By Rachel Begun, MS, RD
I can dedicate an entire blog post to the concept of mindful eating, but for the purpose of this post I will reference it as meaning consciously and selectively choosing a food or ingredient you would like to enjoy and taking the time to tune into all of your senses and savor eating it.
Which brings me to the topic of sugar, an ingredient we do not eat mindfully in this country. We eat far too much of it in obviously sweet foods and beverages, but we also add more than is necessary to recipes (even savory ones), and food manufacturers overuse it in packaged foods (even in savory products).
We also know that many gluten-free foods can contain more calories, fat and sugar per serving than their gluten-containing counterparts. So, it’s particularly important for those following a gluten-free diet to be savvy consumers when making food purchasing decisions.
Why am I so charged up about the topic of sugar? Because it adds a significant amount of calories to our diets without providing any benefit to our bodies. When we consume too many empty-calorie foods, our bodies don’t receive the nutrients they need and, therefore, continue to seek these nutrients by telling the brain to eat more food. This contributes to the paradox our country experiences of far too many people being overweight while also being undernourished.
What seems like a little sugar here and little more there, adds up to a whole lot of sugar in the average American diet. If we are going to make any progress in combating our obesity crisis, paying attention to sugar intake needs to be a priority. Here are steps you can take as an individual to reduce your intake:
1. Read ingredient statements. Sugar presents itself in an endless number of ways on packaged food ingredient statements, in both sweet and savory products. Did you know that tomato sauce, frozen entrees, canned soups and dressings often contain added sugar? To boot, many products contain multiple sources of sugar. Words that masquerade as sugar on ingredient statements include: brown sugar, fruit juice, fruit juice concentrate, sucrose, fructose, dextrose, glucose, galactose, molasses, honey, agave, agave nectar, evaporated cane juice, invert sugar, turbinado, brown rice syrup, maple syrup, corn syrup, high fructose corn syrup and the list goes on.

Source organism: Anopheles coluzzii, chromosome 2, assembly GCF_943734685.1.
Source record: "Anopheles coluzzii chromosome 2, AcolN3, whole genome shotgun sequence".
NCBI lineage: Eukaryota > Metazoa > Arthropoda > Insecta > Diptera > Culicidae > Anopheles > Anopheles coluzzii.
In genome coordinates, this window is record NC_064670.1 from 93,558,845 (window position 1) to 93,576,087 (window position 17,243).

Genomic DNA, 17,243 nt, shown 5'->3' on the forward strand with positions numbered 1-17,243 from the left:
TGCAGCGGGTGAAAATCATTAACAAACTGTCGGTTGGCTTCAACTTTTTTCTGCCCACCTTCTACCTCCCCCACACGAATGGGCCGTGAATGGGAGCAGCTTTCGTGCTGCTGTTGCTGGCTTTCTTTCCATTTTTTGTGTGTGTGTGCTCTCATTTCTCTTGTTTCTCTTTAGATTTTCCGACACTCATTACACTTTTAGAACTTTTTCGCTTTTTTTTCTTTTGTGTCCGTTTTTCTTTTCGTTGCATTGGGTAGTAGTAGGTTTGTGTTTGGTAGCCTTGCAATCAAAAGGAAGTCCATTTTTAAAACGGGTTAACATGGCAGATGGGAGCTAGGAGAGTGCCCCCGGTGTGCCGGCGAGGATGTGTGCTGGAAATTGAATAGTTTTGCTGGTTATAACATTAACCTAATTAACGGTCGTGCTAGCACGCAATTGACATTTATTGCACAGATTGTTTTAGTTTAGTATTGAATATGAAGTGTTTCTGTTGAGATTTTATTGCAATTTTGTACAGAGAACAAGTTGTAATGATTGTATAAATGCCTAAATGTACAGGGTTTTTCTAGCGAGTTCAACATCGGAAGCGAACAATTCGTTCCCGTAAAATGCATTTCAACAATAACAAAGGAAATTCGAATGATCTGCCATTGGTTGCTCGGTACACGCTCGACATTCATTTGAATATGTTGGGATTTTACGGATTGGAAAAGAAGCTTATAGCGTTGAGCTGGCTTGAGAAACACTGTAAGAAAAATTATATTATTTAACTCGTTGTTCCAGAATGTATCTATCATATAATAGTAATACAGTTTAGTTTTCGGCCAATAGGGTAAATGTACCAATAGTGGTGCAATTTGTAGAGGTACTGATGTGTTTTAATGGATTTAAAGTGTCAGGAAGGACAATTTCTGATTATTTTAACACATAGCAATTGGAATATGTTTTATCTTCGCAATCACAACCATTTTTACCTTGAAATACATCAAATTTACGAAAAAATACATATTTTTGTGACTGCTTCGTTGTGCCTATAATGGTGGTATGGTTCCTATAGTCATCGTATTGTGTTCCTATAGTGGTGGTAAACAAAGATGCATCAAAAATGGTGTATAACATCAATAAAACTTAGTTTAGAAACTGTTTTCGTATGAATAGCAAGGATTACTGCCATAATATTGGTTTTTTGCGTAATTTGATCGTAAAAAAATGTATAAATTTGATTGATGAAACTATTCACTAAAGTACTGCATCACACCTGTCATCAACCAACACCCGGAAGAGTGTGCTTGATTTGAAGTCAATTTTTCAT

2. Experiment with recipes. When making a recipe for a second or more time, experiment to determine if you like the recipe with less sugar.
3. Sweeten without adding sugar. Instead of sugar, add berries or bananas to cold cereals; dates, raisins and other dried fruits (without added sugar) to gluten-free oatmeal; and low-fat milk, vanilla or cinnamon to your coffee.
4. Make smarter choices. When making food purchases, compare ingredient statements and the sugar content between brands. This is particularly important for every day foods. When it is time for that special treat, go for the slice of cake without the icing, the coffee beverage without whipped cream, the piece of pie without ice cream.
Small changes can make a big difference. You are likely to be overwhelmed and, therefore, unsuccessful if you try to make all changes at once. Instead, focus on reducing sugar content of one everyday food per week. After just four weeks, you will have made a big impact on your sugar intake.
Rachel Begun, MS, RD is a registered dietitian and spokesperson for the Academy of Nutrition and Dietetics. She provides education, communications and consulting services to health organizations and the food industry. She also educates the public via speaking opportunities, online activities and writing for publications, including her own blog, The Gluten Free RD. You can connect with her on Facebook, Twitter, LinkedIn and Pinterest via her website at www.rachelbegun.com.